A combination lab/theory course covering DC, AC, and digital circuits as well as geometrical and wave optics. Specific topics will depend on individual student interests. Prerequisite: Permission of instructor
Second half of the year-long introductory physics sequence. Two great pre-20th century physics theories (Newtonian gravitation and the atomic theory of matter) serve as integrating themes for topics including rotational dynamics, astronomy, thermodynamics, and the structure of the atom. Prerequisite: General Physics I
Sophomore-level introduction to quantum mechanics, with applications to atomic, nuclear, particle and astro-physics as well as quantum statistical mechanics. Specific topics include wave-particle duality, the Schroedinger equation, angular momentum, the Hydrogen atom, and multi-particle systems. Prerequisite: Electricity & Magnetism (NSC 427)
|Quantum Physics 9th||Townsend||$92.50|
This course is a comparative politics approach to outsiders, those outside the dominant norm, by choice or social assignment. We will begin with basic questions, like why do outsiders exist, and who benefits from the construction of the other. Then, we'll study outsider groups (groups separated from the mainstream by race, religion, gender, and sexual orientation, among other divides) and leading norm-shattering individuals, in different parts of the world. How their respective societies have responded to them? From France, Norway and the U.S., to South Africa and Brazil, to Mali and Nigeria, we will study the lived experience of being on the outs.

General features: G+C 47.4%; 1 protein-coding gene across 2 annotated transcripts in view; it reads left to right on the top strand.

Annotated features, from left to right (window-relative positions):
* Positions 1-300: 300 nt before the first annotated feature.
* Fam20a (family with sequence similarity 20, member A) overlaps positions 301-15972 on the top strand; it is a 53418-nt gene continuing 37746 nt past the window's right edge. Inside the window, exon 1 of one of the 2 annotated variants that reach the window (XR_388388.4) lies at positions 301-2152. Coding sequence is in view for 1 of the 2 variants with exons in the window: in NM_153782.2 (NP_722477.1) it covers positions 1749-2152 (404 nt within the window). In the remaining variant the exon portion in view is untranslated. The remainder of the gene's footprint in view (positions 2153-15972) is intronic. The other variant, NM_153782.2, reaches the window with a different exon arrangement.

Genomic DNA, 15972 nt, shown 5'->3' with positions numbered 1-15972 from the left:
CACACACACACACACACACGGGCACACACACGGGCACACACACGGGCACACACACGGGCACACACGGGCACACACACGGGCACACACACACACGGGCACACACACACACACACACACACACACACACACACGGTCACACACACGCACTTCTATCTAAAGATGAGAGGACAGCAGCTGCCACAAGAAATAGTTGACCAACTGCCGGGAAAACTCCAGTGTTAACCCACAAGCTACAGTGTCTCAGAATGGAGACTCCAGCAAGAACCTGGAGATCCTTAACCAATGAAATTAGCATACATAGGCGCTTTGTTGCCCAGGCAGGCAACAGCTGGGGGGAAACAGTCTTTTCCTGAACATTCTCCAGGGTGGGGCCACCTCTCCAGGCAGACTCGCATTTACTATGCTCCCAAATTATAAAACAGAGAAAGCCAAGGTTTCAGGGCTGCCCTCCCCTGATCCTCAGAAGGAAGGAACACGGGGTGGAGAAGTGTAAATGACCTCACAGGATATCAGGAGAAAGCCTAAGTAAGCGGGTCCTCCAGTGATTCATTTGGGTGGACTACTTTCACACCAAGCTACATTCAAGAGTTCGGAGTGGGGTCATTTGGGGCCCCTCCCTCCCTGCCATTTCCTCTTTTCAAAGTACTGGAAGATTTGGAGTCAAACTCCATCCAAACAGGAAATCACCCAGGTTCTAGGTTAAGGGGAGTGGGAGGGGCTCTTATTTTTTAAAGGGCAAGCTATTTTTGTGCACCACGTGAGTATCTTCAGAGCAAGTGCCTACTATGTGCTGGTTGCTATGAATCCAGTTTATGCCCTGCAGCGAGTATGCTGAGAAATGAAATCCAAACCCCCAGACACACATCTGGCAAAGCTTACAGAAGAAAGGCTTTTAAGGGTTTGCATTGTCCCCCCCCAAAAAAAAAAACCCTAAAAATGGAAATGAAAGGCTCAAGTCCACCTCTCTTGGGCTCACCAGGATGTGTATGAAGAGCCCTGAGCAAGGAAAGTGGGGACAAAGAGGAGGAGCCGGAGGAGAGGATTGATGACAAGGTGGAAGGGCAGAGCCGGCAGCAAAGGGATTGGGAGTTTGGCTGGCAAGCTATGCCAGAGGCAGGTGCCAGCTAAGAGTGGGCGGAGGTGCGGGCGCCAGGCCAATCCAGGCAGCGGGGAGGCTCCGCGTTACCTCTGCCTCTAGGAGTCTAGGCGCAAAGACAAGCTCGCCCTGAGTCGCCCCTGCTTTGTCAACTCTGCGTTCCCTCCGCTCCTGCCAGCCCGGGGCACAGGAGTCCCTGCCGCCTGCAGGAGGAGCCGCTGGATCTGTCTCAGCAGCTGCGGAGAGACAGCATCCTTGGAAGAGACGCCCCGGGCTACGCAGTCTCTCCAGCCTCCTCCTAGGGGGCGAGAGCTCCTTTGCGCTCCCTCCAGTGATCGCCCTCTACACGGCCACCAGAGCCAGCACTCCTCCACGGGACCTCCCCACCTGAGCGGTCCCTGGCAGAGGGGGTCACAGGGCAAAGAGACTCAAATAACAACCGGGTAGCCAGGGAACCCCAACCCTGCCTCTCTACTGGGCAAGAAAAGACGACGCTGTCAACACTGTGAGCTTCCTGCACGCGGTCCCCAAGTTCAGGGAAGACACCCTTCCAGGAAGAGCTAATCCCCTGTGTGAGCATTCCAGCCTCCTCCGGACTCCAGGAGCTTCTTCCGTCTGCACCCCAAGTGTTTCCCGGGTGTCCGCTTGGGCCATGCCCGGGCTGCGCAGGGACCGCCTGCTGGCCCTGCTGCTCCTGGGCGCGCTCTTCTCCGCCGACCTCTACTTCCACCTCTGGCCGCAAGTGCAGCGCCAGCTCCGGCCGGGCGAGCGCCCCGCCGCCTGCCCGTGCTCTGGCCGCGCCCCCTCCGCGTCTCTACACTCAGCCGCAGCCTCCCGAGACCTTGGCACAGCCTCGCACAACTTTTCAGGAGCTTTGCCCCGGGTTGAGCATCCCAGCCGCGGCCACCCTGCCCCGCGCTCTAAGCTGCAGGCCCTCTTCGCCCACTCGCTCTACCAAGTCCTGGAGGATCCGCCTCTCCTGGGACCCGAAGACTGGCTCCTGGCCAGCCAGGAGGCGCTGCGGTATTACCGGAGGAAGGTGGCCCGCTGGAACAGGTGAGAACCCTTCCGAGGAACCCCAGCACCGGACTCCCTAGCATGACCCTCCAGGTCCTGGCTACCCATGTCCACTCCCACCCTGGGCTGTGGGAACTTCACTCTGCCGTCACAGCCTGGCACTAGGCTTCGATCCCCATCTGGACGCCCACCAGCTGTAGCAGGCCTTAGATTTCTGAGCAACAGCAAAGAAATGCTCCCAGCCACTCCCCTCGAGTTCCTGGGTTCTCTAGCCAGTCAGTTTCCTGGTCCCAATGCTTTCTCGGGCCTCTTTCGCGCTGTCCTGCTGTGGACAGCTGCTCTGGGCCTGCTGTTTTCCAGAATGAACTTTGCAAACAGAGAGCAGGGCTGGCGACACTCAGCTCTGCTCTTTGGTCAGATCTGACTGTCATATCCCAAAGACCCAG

While many categories on the outside of power are often the same, pathways to domination and inclusion differ. The similarities and differences will provide us with a base to interrogate center-margin power relations and competing theories of self and other. In addition, the class will consider how we stand both within and outside the norm ourselves, and reflect on choices for purposeful rebellion to normative privilege. Prerequisite: None
|Why the French Don't Like Headscarves||Bowen||$20.95|
|Spirit Catches You and You Fall Down||Fadiman||$15.00|
|It's Our Turn to Eat||Wrong||$15.99|
Guns, Hunger and Children in International Society deliberates on the complexities of international interventions on behalf of children. Two images of "Third World" children are vividly present in the international mind: 1) the hungry toddler with a distended stomach, and 2) the shirtless preteen with a machine-gun strapped across their chest. The distressing circumstances behind these images have moved a wide range of international organizations into action. While these efforts have had both successes and failures, they have not dramatically stemmed the tide of either problem. As a class, we will consider the strengths and weaknesses of international responses to the issues of child malnutrition and children serving as soldiers around the world. Where programs have failed, we will investigate alternative solutions. Prerequisite: None
|Hunger and Shame||Howard||$44.95|
|Rethinking the Trauma of War||Bracken||$34.50|
|World Hunger: Twelve Myths 2nd||Lappe||$14.00|
|Song for Night||Abani||$12.95|
Branded a heretic by the Amsterdam Jewish community and a prophet by postmodern Marxists, Spinoza is not your ordinary political thinker. Reading Spinoza is like putting your mind under a microscope. Who knew we could use geometrical reasoning to explain the trials and tribulations of the human mind? Much of his treatment of the affects has since been confirmed by recent imaging work in neuroscience. Many of his ideas about freedom and democracy are being put to use in the current anti-globalization movement. Spinoza may have written in the early modern era but his ideas continue to incite and inspire.
This class will look closely at Spinoza's Ethics and the Theological-Political Treatise. We will also use secondary sources (by Gilles Deleuze, Antonio Damasio, and Annie Dillard) to help us make sense of these dense and wondrous works. Prerequisite: Background in political theory or philosophy
|Looking for Spinoza||Damasio||$16.00|